Aspiring Shutterbug? Here Are the Camera Lenses You Should Know About
From Beginner to Advanced
Most entry-level and some intermediate DSLR cameras are sold with “kit” lenses. These are typically beginner lenses intended for an introduction into the capabilities of modern DSLR cameras. They are budget lenses intended for hobbyist use. Their sharpness and other capabilities are usually lacking for any serious professional work. Most are variable telephoto lenses (zoom lenses) that are decent for snapshots but lack sharpness and low-light effectiveness. As photography enthusiasts gain more experience, they typically want to expand their repertoire of available lenses.
Professional photography can be very specialized, but the typical genres enthusiasts enjoy are landscape, portrait, nature, wildlife and sport photography. People are likely to be an element used across almost all types of photography but if formal portrait shots are desired, portrait lenses should be used. A portrait lens permits blurring of the background and beautiful bokeh (the look of the areas in images that are out of focus). The number of aperture blades affects the bokeh quality. Better lenses have more blades. Portrait lenses should be capable of producing ultra-sharp images too. It is easy to soften the look in post-edit, but it is impossible to increase clarity.
Standard lenses are also useful. They are typically prime lenses. A prime lens is at a fixed focal plane. Zooms are variable. The tried-and-true 50mm prime lens is a good lens to have. The photographer’s feet are the zoom. Prime lenses usually are faster, which work better in subdued light. The lack of moving parts needed to make a lens zoomable also goes a long way in increasing sharpness as well as reducing color and other aberrations inherent in many lenses.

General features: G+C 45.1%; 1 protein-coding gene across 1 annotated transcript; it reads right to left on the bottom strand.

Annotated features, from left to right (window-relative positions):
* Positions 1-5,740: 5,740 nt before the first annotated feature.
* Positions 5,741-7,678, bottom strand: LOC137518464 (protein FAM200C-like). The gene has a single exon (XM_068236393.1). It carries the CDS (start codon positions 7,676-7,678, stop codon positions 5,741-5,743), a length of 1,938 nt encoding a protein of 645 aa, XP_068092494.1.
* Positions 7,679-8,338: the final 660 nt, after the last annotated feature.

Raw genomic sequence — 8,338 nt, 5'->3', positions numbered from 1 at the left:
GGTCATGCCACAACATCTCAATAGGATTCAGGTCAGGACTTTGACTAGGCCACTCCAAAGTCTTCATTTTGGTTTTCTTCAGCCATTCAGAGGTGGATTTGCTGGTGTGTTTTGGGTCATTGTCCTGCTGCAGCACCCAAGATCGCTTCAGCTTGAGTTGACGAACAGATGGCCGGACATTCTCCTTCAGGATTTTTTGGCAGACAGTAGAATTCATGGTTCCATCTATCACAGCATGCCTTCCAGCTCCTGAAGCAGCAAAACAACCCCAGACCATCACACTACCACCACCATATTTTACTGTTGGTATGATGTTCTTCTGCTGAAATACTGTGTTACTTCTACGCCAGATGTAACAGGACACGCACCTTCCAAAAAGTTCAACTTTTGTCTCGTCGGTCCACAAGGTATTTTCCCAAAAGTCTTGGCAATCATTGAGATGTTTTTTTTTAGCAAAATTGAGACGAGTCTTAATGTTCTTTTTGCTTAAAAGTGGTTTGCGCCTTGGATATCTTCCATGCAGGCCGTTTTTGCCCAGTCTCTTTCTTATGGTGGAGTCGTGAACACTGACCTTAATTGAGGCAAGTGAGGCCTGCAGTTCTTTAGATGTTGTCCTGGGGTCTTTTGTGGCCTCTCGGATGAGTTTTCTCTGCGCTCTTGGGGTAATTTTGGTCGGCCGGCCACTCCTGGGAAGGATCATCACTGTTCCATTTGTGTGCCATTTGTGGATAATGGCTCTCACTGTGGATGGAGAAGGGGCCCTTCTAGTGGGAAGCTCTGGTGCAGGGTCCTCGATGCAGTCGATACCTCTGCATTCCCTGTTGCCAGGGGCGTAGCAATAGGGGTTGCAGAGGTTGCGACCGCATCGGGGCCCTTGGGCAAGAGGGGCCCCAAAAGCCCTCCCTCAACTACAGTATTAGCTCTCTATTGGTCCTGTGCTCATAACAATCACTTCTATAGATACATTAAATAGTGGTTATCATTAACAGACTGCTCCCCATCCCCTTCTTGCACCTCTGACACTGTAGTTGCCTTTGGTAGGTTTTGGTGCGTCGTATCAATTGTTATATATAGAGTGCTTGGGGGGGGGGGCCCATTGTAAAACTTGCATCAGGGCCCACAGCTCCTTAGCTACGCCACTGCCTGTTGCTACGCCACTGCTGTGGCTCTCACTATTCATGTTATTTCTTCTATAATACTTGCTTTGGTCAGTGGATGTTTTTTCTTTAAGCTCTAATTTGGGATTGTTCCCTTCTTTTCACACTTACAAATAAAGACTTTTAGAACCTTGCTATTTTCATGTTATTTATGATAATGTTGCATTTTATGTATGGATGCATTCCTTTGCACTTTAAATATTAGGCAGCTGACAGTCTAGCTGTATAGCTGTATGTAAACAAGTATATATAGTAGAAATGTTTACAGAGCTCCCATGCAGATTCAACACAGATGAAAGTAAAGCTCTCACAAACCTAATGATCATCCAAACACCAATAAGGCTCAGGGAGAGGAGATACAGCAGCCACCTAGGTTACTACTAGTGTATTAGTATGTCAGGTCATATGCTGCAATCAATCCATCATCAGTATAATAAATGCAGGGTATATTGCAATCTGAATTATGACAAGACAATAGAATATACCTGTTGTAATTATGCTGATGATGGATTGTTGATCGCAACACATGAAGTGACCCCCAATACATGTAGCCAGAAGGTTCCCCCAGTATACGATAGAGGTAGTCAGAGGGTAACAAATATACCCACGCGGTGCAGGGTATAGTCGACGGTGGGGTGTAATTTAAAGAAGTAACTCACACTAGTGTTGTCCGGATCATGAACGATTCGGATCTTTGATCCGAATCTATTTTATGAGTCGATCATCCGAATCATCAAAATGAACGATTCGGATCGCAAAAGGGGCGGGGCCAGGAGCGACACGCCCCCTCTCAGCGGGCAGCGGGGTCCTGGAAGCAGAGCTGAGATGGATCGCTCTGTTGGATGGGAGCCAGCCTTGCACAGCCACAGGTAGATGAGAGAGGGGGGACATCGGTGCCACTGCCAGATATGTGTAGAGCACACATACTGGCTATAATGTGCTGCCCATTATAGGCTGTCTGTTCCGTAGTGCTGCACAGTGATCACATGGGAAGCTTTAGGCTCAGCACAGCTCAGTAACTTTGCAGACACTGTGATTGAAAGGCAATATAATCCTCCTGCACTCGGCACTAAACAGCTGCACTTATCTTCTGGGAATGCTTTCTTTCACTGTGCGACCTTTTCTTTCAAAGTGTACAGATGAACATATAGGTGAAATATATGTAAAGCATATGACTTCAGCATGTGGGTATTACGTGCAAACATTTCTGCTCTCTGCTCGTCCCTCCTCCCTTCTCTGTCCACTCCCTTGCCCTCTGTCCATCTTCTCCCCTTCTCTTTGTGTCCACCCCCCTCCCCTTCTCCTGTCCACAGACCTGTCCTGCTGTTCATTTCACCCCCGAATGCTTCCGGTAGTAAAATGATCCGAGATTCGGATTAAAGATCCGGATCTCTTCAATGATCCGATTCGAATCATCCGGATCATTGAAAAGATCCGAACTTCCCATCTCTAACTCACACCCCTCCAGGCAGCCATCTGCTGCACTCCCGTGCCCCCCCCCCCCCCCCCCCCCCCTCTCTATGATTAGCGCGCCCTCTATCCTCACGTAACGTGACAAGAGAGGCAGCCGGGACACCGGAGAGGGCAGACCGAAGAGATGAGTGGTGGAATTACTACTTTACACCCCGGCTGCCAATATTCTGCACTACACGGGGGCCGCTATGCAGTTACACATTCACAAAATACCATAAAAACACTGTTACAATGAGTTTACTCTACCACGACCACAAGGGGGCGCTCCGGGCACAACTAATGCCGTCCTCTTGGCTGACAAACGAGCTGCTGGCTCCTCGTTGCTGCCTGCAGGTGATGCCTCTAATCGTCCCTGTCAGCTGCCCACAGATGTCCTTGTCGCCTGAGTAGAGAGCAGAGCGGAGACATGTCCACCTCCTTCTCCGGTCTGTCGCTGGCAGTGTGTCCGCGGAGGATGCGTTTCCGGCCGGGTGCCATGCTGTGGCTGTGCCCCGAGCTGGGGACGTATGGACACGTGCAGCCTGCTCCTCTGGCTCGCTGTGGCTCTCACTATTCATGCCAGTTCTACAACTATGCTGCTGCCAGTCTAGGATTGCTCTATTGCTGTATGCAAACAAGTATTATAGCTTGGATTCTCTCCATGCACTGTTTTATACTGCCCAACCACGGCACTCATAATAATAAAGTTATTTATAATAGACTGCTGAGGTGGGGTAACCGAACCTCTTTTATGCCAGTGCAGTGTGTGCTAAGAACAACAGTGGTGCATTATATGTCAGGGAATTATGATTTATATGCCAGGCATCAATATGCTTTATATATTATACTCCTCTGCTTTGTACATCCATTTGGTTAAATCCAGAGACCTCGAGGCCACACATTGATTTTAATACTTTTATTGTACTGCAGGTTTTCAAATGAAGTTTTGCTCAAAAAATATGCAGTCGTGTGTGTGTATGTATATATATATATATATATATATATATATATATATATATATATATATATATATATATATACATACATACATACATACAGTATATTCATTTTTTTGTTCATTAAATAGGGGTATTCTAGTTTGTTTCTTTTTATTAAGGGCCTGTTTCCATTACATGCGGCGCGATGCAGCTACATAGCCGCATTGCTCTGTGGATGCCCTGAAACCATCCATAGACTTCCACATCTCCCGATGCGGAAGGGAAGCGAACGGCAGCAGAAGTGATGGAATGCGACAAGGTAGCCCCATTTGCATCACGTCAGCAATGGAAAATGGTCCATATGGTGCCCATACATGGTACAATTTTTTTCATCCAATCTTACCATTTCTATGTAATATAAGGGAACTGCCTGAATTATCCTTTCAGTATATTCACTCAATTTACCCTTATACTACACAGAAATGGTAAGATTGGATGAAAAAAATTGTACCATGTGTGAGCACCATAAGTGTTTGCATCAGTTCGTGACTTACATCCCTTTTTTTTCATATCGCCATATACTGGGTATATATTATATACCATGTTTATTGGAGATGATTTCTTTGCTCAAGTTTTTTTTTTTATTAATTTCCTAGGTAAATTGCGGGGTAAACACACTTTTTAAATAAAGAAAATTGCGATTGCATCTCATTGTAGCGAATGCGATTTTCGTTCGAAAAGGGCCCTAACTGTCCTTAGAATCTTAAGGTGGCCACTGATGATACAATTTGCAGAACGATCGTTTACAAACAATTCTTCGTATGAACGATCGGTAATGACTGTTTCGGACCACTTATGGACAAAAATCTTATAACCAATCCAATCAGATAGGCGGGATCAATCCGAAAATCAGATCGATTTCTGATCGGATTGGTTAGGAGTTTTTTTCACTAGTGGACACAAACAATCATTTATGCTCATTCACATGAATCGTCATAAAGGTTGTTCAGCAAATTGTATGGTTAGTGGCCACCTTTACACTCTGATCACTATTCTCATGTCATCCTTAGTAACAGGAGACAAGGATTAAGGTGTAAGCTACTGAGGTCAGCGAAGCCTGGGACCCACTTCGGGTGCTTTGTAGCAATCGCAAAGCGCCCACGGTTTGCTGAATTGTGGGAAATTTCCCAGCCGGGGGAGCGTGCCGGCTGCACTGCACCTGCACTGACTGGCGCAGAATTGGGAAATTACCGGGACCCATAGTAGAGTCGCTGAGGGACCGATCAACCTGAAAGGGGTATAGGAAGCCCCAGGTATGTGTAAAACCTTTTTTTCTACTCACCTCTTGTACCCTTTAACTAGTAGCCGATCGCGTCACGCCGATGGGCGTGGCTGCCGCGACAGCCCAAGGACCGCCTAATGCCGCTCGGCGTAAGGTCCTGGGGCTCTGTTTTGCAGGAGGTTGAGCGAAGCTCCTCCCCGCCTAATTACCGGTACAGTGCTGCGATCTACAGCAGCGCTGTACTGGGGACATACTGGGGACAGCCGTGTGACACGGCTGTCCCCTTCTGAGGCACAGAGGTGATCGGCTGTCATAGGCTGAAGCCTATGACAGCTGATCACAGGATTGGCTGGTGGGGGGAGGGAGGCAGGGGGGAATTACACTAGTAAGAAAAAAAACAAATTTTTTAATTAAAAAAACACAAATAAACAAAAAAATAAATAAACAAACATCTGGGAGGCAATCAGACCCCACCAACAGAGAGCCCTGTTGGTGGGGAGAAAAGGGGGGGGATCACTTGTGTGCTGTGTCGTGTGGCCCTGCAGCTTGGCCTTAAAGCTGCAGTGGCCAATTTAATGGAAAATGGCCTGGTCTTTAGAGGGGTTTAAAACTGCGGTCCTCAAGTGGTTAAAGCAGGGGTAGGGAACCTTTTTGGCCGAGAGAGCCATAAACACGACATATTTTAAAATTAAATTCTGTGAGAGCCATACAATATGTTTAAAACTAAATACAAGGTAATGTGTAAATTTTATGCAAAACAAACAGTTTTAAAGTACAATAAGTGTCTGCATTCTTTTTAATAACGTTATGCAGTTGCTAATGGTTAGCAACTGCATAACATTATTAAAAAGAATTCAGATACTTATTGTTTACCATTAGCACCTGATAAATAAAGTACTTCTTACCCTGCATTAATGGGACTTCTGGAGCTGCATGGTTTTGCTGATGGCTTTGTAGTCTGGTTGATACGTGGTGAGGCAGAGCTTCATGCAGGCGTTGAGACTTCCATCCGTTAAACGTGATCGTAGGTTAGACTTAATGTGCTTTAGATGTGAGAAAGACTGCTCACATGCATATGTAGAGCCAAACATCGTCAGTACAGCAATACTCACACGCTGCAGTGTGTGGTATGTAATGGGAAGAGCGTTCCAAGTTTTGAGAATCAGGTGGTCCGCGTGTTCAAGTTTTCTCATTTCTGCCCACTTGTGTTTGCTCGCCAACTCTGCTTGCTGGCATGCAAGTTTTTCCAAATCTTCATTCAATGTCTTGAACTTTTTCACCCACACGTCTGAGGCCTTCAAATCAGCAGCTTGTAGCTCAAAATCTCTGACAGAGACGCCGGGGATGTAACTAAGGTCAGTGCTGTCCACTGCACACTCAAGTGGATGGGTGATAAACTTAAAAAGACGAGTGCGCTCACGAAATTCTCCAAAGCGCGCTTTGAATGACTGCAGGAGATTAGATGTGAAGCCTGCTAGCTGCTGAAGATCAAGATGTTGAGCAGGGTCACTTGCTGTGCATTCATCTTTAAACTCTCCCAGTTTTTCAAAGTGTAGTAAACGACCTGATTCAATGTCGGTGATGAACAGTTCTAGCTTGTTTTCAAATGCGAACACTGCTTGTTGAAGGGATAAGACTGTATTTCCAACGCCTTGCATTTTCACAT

A few thousand presses of the shutter button begins to reveal a photographer’s favored subject matter. Often, the chosen subject benefits by adding advanced lenses to the gear bag. Photographers who enjoy shooting architecture often use a tilt-shift lens to straighten out converging lines in images of tall buildings or photographs of long and narrow city streets. Macro lenses are great for capturing images of insects, flowers and other small things. Fish-eye lenses give a brand new look to everything from landscapes to taking overhead pictures of groups of people. Extreme variable telephoto lenses (600mm and beyond) are needed to capture wildlife from a distance.
There is a huge variability in the quality of lenses that are available. When deciding on adding a lens to a gear bag, consider renting it first. In fact, rent a budget and pro lens of the same type to see the difference. The difference in cost between an amateur and pro lens can be several thousand dollars. Not all budget lenses are clunkers, and not all pro lenses are gems. Renting lenses lets photographers try before they buy.